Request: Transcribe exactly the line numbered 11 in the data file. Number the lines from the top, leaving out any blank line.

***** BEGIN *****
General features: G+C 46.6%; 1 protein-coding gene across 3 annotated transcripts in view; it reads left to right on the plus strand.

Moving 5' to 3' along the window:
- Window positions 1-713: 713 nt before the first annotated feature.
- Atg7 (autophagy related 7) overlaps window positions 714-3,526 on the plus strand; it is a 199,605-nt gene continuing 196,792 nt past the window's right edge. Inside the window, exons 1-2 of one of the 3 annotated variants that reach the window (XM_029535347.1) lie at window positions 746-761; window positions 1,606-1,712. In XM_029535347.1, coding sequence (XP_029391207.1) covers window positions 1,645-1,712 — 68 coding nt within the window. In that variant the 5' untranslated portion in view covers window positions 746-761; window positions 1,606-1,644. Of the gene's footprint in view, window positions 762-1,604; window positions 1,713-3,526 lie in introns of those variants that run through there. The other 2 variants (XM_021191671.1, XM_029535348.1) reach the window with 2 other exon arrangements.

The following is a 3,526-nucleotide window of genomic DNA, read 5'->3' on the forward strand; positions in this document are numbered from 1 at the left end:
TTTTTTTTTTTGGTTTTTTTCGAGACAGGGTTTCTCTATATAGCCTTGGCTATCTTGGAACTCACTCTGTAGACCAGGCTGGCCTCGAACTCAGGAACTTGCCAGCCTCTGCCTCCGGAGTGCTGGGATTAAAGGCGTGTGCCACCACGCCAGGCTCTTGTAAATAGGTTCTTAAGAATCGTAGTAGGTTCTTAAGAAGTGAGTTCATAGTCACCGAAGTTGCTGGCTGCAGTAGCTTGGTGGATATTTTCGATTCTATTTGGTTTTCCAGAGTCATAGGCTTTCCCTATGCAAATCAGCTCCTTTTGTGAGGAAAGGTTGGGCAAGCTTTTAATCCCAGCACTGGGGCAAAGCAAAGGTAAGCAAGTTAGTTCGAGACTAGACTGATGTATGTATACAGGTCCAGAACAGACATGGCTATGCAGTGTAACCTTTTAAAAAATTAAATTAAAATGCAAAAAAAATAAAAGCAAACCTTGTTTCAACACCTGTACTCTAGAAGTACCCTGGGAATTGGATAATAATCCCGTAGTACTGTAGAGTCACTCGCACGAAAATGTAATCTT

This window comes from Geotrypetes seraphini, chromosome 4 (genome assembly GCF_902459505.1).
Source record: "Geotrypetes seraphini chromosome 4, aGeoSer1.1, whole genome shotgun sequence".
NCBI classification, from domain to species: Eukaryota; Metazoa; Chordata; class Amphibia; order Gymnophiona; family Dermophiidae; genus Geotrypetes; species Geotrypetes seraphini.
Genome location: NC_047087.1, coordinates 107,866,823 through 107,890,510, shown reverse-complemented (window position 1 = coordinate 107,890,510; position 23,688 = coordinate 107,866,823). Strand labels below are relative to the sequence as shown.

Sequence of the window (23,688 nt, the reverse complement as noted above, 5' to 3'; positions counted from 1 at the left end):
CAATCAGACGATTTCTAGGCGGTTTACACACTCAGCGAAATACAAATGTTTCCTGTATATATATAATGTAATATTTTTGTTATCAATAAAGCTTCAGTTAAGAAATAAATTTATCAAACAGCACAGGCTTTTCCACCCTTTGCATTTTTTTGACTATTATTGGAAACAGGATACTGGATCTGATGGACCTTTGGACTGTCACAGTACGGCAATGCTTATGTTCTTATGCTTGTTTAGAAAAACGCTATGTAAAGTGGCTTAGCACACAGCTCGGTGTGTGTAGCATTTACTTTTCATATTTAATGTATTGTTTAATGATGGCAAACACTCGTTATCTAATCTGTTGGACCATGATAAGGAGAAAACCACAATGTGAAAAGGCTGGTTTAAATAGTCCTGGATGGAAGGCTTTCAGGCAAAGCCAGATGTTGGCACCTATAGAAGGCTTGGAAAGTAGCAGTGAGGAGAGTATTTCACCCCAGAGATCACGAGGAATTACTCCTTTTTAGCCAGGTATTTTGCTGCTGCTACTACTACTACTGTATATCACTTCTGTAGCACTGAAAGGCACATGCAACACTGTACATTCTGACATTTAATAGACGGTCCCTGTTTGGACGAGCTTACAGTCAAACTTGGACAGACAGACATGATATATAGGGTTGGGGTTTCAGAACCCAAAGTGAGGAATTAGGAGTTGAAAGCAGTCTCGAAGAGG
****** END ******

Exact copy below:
Sequence of the window (23,688 nt, the reverse complement as noted above, 5' to 3'; positions counted from 1 at the left end):